Everyone knew it was coming. Second-and-1 on the 1-yard line. Marshawn Lynch was waiting in the backfield, poised to do what he was put on this Earth to do: Get a touchdown—this touchdown. The football gods had telegraphed how they wanted the game to end, directing a floating ball straight into Jermaine Kearse's hands. Beast Mode was going to drag the New England team kicking and screaming into the end zone if he had to. But the play call came in, Russell Wilson attempted a doomed pass that Malcolm Butler intercepted, and it was Seattle that punched and screamed its way off the field.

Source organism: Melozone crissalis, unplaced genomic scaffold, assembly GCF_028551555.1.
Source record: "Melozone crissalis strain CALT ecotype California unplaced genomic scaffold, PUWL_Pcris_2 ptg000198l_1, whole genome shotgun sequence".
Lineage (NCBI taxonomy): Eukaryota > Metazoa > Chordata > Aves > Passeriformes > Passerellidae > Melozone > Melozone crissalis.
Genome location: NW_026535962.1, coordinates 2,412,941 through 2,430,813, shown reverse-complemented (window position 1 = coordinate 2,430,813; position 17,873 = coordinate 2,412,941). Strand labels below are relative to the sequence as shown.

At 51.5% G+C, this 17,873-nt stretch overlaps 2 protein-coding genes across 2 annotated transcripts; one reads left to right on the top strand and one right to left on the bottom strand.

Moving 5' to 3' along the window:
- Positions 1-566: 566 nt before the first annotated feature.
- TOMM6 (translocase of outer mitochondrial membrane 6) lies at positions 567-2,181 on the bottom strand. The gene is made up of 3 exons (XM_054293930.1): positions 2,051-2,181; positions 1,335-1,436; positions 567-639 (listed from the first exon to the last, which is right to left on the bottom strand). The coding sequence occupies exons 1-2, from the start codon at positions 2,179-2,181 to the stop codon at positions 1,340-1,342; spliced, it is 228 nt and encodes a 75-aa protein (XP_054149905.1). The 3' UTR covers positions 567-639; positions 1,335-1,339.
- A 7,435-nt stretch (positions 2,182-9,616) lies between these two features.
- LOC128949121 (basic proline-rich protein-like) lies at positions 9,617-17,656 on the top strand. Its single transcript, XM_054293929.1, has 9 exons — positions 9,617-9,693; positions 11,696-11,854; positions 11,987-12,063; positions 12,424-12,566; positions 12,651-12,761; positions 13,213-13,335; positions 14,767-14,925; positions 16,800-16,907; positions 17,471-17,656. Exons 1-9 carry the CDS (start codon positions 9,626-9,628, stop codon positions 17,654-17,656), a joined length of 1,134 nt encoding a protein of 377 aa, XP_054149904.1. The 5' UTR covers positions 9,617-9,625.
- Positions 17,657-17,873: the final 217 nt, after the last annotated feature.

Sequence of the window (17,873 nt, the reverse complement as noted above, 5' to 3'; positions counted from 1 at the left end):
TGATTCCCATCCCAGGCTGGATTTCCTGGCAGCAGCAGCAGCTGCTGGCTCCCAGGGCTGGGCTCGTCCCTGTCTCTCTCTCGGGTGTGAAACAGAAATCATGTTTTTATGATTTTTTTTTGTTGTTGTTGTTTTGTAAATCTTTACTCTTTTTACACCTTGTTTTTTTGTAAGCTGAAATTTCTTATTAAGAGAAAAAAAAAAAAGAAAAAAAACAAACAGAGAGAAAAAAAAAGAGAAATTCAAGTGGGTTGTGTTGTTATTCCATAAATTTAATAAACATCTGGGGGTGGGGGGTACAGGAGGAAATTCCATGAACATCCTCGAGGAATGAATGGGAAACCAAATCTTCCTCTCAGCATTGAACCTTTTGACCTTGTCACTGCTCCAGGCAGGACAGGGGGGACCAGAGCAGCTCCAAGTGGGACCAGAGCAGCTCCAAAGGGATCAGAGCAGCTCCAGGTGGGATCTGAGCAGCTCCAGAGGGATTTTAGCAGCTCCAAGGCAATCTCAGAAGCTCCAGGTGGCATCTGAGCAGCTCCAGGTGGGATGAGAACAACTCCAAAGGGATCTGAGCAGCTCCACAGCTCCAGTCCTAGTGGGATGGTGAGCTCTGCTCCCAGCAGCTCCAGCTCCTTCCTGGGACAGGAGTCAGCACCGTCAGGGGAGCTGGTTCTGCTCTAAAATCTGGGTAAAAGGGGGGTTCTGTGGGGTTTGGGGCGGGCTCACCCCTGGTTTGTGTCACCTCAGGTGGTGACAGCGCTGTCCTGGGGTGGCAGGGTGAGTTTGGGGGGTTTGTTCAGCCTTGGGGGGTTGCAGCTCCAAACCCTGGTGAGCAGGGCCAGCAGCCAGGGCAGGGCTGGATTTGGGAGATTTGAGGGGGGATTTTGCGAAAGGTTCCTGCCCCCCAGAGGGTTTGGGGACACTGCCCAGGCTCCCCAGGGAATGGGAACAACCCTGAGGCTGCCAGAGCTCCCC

That's right. On the 1-yard line, QBs threw 66 touchdowns with no interceptions prior to Wilson's errant toss.3 Not mentioned: They also scored four touchdowns on scrambles (which Wilson is pretty good at last I checked). That's a 60.9 percent success rate.
Just for comparison's sake, here's how more than 200 runs fared this year in the same situation:
- 125 led to touchdowns.
- 94 failed to score.
- Of those, 23 were for loss of yardage.
- Two resulted in lost fumbles.
So overall, runs do a bit worse than passes (57.1 percent vs. 60.9 percent).
Via Robert Anstett on MyFaceGooglePlusSpaceBook, A Head Coach Botched The End Of The Super Bowl, And It Wasn’t Pete Carroll | FiveThirtyEight
I don't watch much football (if at all), but even I knew that last Seahawks play was not the right call. But actually, it may not have been the most idiotic thing for the Seahawks to do. The article goes deep into the math behind Pete Carroll's call.